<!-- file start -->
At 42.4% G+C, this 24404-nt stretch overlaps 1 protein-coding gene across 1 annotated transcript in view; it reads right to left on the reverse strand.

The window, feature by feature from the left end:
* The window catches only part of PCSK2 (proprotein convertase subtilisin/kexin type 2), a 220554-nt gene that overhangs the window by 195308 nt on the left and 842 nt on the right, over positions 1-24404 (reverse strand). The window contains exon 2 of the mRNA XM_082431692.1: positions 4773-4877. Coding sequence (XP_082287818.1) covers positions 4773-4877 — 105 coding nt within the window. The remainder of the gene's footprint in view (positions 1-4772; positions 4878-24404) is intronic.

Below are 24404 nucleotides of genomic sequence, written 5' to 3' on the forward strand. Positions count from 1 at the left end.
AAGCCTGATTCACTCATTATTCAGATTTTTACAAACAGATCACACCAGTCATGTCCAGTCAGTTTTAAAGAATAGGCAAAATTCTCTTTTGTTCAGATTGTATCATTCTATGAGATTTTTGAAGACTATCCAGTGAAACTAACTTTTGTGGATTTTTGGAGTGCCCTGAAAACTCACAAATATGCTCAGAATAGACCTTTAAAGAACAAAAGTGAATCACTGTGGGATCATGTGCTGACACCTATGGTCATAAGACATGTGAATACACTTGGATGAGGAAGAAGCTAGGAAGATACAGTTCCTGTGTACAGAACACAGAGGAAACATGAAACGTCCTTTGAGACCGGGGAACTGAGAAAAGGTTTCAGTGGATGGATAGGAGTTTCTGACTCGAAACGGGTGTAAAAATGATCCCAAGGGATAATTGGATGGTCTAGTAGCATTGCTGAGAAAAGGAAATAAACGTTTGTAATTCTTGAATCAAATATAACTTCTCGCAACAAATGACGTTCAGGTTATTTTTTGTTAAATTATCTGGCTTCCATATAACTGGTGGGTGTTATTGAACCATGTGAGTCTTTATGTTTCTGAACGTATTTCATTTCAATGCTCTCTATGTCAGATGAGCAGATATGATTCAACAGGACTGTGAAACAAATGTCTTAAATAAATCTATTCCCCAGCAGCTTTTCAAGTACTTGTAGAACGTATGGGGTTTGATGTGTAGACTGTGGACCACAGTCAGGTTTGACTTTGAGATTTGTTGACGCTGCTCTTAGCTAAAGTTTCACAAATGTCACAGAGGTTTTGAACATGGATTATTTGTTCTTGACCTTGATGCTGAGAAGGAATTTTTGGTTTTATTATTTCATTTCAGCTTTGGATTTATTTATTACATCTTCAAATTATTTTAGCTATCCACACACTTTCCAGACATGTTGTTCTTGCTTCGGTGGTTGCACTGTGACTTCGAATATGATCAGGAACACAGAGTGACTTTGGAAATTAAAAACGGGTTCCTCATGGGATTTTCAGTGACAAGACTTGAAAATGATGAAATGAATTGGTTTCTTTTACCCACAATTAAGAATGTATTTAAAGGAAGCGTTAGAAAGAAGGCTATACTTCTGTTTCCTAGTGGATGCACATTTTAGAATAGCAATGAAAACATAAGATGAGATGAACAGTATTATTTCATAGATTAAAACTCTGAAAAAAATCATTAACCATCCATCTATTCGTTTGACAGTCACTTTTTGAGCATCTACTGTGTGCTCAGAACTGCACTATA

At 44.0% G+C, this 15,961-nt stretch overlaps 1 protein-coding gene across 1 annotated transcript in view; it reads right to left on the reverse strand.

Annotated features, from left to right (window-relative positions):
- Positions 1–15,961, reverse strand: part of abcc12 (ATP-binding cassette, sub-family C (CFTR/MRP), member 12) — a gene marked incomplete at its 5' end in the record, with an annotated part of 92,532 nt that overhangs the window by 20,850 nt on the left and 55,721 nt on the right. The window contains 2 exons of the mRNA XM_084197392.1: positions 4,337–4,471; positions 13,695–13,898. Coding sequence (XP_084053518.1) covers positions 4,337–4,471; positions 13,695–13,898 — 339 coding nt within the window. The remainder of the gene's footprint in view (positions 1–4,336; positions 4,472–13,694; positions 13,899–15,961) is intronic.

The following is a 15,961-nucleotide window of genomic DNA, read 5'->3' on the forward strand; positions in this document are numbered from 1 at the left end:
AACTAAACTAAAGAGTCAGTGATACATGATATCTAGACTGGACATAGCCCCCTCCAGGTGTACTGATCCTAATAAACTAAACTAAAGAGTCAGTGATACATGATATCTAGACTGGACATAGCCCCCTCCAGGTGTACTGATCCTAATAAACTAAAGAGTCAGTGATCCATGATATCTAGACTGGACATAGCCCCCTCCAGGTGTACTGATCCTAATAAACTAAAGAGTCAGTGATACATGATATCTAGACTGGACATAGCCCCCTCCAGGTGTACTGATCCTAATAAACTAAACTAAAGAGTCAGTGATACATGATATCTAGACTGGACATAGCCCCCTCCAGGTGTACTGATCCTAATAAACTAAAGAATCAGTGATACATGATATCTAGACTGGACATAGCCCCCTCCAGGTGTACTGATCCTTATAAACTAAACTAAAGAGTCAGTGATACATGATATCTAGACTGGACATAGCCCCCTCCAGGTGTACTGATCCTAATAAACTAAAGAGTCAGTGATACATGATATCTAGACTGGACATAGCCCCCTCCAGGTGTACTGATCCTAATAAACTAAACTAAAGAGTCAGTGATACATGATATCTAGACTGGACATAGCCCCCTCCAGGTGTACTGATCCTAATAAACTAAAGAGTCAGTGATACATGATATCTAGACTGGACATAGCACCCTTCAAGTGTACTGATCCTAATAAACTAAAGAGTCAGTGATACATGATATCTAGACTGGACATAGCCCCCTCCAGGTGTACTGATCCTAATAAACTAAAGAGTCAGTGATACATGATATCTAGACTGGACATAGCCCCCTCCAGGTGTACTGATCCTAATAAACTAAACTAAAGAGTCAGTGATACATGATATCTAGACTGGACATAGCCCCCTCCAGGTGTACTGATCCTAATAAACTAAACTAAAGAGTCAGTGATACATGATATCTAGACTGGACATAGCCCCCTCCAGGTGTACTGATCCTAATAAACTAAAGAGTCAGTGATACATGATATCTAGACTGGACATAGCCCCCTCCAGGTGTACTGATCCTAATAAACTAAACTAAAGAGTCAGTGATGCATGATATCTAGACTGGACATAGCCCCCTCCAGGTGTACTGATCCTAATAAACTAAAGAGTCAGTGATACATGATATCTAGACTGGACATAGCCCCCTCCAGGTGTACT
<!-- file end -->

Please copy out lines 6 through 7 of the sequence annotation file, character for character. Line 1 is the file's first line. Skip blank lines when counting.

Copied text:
At 44.0% G+C, this 15,961-nt stretch overlaps 1 protein-coding gene across 1 annotated transcript in view; it reads right to left on the reverse strand.

Annotated features, from left to right (window-relative positions):